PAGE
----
CGWB · Urban Water Sector

Groundwater of Pune: An Over-exploited and ungoverned lifeline

While more than allocated and more than enough water supply from Khadakwasla Project Complex steals the water supply show in Pune, water below the ground remains pretty much out of sight and out of mind for Pune Municipal Corporation (PMC) and everyone else. Roughly estimated use close to one thousand million cubic feet (TMC) remains not just ungoverned but completely unacknowledged. Though groundwater use forms an important component of non-potable water use in the city total quantity of the groundwater extracted remains unassessed. Drilling of borewells has been going on unregulated and groundwater level has been falling at the rate of quarter of a meter per annum. Neither PMC nor any other State agencies like Maharashtra Water Resources Regulatory Authority (MWRRA functioning as State Groundwater Authority) or Groundwater Survey and Development Agency (GSDA) is governing the resource and have taken any concrete steps for its conservation. Continue reading “Groundwater of Pune: An Over-exploited and ungoverned lifeline”

Dams · DRP News Bulletin

DRP News Bulletin 04 July 2016 (In Proposed Hydro Policy, Govt Unjustifiably Pushing Hydro Through Subsidies)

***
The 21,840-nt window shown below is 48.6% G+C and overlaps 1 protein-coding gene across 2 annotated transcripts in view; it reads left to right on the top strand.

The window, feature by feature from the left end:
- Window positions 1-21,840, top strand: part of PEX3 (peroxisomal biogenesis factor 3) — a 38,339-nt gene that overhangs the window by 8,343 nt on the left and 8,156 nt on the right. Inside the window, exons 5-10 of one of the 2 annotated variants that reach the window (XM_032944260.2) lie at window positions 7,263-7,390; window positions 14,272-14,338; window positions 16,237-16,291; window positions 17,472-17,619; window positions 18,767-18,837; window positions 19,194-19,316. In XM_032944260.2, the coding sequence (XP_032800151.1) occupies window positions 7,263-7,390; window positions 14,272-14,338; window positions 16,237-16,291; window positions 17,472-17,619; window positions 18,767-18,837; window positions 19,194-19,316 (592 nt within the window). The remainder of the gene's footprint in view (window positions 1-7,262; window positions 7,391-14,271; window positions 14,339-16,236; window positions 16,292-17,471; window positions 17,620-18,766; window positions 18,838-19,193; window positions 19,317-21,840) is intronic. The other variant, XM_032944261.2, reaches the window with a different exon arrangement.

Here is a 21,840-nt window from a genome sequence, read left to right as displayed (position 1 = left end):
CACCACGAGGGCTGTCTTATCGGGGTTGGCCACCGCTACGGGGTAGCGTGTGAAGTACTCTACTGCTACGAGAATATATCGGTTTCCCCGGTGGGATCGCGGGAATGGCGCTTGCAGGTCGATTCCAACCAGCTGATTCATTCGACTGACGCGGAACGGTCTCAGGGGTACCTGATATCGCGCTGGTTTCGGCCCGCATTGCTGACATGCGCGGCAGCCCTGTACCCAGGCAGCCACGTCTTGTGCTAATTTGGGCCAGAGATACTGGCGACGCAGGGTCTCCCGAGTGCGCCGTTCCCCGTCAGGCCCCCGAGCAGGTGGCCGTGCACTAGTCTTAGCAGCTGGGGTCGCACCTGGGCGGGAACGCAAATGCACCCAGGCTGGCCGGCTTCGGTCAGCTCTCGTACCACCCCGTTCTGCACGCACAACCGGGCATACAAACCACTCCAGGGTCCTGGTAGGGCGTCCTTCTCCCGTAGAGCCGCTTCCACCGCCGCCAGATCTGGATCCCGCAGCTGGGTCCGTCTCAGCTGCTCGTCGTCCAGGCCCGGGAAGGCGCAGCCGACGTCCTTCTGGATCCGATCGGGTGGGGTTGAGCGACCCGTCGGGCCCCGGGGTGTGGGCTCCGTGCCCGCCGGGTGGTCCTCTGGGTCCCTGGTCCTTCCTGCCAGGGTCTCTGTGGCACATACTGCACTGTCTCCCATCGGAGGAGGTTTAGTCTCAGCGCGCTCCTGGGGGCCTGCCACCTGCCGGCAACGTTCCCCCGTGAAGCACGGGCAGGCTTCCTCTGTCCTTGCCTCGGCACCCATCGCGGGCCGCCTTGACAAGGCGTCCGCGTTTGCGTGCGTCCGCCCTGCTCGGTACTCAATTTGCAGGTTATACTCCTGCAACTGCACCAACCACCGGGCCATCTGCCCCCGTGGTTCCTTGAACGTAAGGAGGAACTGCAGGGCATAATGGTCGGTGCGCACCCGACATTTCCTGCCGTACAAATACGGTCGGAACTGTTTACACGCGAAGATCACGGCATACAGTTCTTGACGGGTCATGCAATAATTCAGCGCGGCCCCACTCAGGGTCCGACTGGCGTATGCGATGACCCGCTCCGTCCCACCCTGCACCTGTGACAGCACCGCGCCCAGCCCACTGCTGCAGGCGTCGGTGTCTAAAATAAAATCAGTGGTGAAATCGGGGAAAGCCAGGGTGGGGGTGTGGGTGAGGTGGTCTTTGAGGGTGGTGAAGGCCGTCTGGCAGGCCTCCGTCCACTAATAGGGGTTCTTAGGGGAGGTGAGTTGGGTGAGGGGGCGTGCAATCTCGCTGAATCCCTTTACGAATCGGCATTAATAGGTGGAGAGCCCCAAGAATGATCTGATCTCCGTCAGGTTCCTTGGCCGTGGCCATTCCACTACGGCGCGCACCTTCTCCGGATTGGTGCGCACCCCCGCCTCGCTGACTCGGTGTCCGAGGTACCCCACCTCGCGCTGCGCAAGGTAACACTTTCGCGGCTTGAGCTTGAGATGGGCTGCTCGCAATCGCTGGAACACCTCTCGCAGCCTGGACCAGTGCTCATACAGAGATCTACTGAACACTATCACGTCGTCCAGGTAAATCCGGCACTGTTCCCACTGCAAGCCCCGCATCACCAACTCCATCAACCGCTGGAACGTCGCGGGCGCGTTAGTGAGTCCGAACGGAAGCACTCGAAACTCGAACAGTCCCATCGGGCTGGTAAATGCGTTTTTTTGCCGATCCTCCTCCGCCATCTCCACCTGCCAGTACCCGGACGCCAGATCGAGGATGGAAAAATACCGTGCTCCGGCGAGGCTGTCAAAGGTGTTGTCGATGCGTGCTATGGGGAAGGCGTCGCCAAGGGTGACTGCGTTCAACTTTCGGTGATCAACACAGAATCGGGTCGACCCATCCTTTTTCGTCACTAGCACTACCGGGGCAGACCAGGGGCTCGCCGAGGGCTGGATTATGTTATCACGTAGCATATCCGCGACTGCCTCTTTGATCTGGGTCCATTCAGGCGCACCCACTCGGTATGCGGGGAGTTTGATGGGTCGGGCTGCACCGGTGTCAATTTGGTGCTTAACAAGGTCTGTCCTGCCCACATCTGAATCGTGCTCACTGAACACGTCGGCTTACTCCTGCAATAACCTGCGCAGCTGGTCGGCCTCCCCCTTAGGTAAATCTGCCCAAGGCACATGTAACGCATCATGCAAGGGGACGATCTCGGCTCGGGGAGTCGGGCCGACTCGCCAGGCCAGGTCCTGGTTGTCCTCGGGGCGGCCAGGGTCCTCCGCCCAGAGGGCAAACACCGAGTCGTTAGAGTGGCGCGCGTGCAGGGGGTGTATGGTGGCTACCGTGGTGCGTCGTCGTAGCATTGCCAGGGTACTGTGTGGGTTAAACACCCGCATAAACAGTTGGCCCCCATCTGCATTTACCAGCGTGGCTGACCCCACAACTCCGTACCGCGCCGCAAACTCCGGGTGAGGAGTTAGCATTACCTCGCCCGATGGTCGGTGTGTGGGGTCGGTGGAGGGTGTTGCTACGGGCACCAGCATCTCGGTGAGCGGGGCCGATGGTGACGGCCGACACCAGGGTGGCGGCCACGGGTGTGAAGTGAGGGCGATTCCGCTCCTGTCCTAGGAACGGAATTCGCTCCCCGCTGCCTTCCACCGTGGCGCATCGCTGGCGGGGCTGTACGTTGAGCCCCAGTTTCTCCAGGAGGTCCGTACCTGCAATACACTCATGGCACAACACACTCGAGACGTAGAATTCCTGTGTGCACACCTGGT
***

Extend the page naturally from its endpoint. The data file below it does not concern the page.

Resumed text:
New Hydro Policy: Govt unjustifiably pushing hydro through subsidies A comprehensive policy to promote hydropower generation is set to be announced by September—with viability gap funding for projects, compulsory hydropower purchase obligations for distribution companies and a set of good practices that states have to follow. The idea is to address factors that currently drive hydropower costs up way above those of other sources of power and give policy support in its market development, according to a government official, who asked not to be named. The policy being prepared by the power ministry will have provisions for viability gap funding, which will help in meeting the shortfall in project costs and reducing hydroelectricity tariffs for consumers. Hydropower is expensive and in some cases more than double the cost of power from coal-based thermal plants, which is available at Rs.3-5 per unit.The ministry will also expand the scope of power distribution companies’ renewable power purchase obligations to include hydropower from projects with a capacity greater than 25 Mw. At the moment only power from those with less than 25MW is considered renewable power. According to officials, compulsory hydropower purchase from large projects will either be made part of the existing renewable power purchase obligation of distribution companies or a separate requirement, so that its inclusion does not affect the market for other renewable sources of energy like wind, solar or biomass. Govt unjustifiably pushing hydro through subsidies in proposed new hydro policy can be lead story. It is not going to help push hydro.   Continue reading “DRP News Bulletin 04 July 2016 (In Proposed Hydro Policy, Govt Unjustifiably Pushing Hydro Through Subsidies)”